Feline Leukemia Specialist Bellingham WA

Feline Leukemia Virus (FeLV) compromises a cat’s immune system, opening the door to conditions ranging from diarrhea, skin infections, and dental disease to leukemia, other cancers, and liver disease. Cats pass the contagion on via bodily fluids such as saliva, urine, or a lactating female’s milk. While science searches for a cure, about 30 percent of exposed animals manage to rally their own defenses to overcome this formidable virus.

Kulshan Veterinary Hospital
(360) 325-7310
8880 Benson Rd
Lynden, WA
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Call Kulshan Veterinary Hospital Today to schedule an appointment for your pet!
Hours
Monday 7:30 AM - 6:00 PM
Tuesday 7:30 AM - 6:00 PM
Wednesday 7:30 AM - 6:00 PM
Thursday 7:30 AM - 6:00 PM
Friday 7:30 AM - 6:00 PM
Saturday 7:30 AM - 5:00 PM
Sunday Closed
Services
Animal Boarding, Animal Daycare, Animal Flea Control, Animal Grooming, Animal Microchipping, Bird Vet, Declawing, Emergency Veterinary Clinic, Equine Vet, Exotic Animal Vet, Large Animal Vet, Reptile Vet, Small Animal Vet, Spaying/Neutering, Veterinarians, Veterinary Dentistry, Veterinary Euthanasia, Veterinary House Calls, Veterinary Medical Specialties, Veterinary Surgery

Banfield Pet Hospital - Bellingham
(360) 325-7502
4379 Meridian St
Bellingham, WA
 
Birch Point Cat & Dog Clinic
(360) 325-7366
1733 H St Ste 800
Blaine, WA
 
Little, Shannon, Dvm - Banfield The Pet Hospital
(360) 312-3974
4379 Meridian St
Bellingham, WA

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Banfield The Pet Hospital
(360) 312-4166
4379 Guide Meridian St
Bellingham, WA
 
Birch Point Cat & Dog Clinic
(360) 325-7271
1733 H St Ste 800
Blaine, WA
Hours
Monday 9:00 AM - 5:30 PM
Tuesday 9:00 AM - 5:30 PM
Wednesday 9:00 AM - 5:30 PM
Thursday 9:00 AM - 5:30 PM
Friday 9:00 AM - 5:30 PM
Saturday Closed
Sunday Closed
Services
Animal Flea Control, Animal Microchipping, Declawing, Holistic Veterinary Medicine, Small Animal Vet, Spaying/Neutering, Veterinarians, Veterinary Dentistry, Veterinary Docking, Veterinary Euthanasia, Veterinary House Calls, Veterinary Medical Specialties, Veterinary Surgery

Kulshan Veterinary Hospital
(360) 325-7531
8880 Benson Rd
Lynden, WA
 
Banfield Pet Hospital - Burlington
(360) 442-4967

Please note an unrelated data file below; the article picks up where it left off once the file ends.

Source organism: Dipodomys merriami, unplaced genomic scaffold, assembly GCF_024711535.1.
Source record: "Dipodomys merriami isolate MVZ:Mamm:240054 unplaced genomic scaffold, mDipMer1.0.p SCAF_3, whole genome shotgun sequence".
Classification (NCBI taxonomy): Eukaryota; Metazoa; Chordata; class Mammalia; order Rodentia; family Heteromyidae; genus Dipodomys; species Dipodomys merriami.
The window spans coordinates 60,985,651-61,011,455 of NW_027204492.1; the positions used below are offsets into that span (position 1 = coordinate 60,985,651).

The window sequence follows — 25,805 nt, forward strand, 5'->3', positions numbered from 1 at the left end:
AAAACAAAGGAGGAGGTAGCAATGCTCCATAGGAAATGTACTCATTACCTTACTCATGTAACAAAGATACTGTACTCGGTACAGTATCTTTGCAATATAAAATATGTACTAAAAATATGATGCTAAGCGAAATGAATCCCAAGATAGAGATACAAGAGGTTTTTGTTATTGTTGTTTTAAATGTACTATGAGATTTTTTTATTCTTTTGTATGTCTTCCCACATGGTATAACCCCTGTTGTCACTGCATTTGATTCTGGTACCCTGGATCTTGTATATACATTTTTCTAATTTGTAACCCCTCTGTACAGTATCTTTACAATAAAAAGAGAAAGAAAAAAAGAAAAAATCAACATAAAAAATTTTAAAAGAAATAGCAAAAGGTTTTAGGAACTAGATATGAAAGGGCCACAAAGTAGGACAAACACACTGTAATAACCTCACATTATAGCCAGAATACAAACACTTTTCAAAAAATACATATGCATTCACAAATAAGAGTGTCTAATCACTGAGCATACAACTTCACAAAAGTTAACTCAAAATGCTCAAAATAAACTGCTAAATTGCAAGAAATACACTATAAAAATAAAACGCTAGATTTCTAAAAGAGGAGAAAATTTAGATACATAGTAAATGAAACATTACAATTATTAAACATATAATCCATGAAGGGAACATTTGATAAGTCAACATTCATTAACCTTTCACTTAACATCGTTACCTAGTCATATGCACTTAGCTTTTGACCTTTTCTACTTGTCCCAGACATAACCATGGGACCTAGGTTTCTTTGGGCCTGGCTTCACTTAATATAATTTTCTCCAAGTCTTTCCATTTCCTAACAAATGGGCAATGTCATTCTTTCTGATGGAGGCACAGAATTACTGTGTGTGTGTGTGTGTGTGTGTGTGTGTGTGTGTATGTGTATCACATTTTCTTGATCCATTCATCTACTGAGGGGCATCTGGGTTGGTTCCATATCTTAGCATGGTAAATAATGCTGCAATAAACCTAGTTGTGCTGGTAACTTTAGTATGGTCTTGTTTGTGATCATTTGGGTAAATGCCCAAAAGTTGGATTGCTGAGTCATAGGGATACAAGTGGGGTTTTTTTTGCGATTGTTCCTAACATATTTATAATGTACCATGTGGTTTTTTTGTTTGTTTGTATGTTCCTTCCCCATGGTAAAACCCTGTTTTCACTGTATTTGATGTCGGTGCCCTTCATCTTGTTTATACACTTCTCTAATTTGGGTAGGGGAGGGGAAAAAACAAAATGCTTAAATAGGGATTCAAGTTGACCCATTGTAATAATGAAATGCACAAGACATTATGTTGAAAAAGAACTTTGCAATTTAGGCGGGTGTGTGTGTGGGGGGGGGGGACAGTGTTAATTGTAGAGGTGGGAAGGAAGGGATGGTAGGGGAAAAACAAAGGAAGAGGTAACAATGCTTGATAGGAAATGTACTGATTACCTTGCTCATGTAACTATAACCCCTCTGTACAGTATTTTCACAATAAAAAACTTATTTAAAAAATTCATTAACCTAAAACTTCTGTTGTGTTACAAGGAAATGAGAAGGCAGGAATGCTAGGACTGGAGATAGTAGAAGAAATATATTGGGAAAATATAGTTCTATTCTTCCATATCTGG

1969 Marketplace Dr.
Burlington, WA
 
Mountain Veterinary Hospital
(360) 592-5113
3413 Mt Baker Hwy
Bellingham, WA
 
Curtis, Michael, Dvm - Fountain Veterinary Hospital
(360) 733-2660
2430 Meridian St Ste 2
Bellingham, WA

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Creature Comforts—Feline Leukemia

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By Victoria L. Freeman, PhD

Feline Leukemia Virus (FeLV) compromises a cat’s immune system, opening the door to conditions ranging from diarrhea, skin infections, and dental disease to leukemia, other cancers, and liver disease. Cats pass the contagion on via bodily fluids such as saliva, urine, or a lactating female’s milk. While science searches for a cure, about 30 percent of exposed animals manage to rally their own defenses to overcome this formidable virus.

How do these super cats fend off FeLV? It starts with super nutrition, says holistic veterinarian Linda Faris, DVM, from her practice in Overland Park, Kansas. Superior immunity begins with nutrition appropriate for the species, she explains, and for your feline friend that means feeding it fresh, preferably organic meats, while steering clear of processed grains. “I see many FeLV compromised cats that are at the same time obese and nutrient-deficient due to poorly constructed commercial diets,” she notes. “You can’t have a top-notch immune response with obesity or nutrient deficiencies.”

If your cat needs treatment, what then? The answer depends on whom you ask. Possible false negative and false positive readings require conventional vets to diagnose FeLV using blood tests combined with a thorough evaluation of symptoms. Then typical treatments focus on symptoms (such as fluid therapy for dehydration) and management of secondary conditions (like antibiotics for persistent infections). A few Western vets push the treatment envelope with experimental immune-boosting drugs such as ImmunoRegulin and antivirals like AZT.

Holistic vets view FeLV a bit differently, though. Using Traditional Chinese Medicine (TCM) diagnostics, Faris checks for imbalances long before pets become outwardly ill (FeLV-infected cats may not show overt symptoms for months or even years). Then she uses alternative therapies to bolster the animal’s own defenses. Identifying health threats early on proves particularly important with FeLV since treatment becomes less effective as the infection progresses.

Based on past success, Faris favors TCM in the battle against FeLV. “Chinese herbal formulas, which include huang qi (astragalus root) for correcting immune deficiency and shu di huang (rehmannia) for balancing blood, work wonders,” she says. “If caught early in the disease, the combination of proper nutrition, Chinese herbs, and acupuncture along the governing vessel [running down the back from the tip of the nose to the tip of tail] can keep this virus under control and enable your companion to live symptom-free.”

Author: Victoria L. Freeman, PhD

Copyright 1999-2009 Natural Solutions: Vibrant Health, Balanced Living/Alternative Medicine/InnoVisi...

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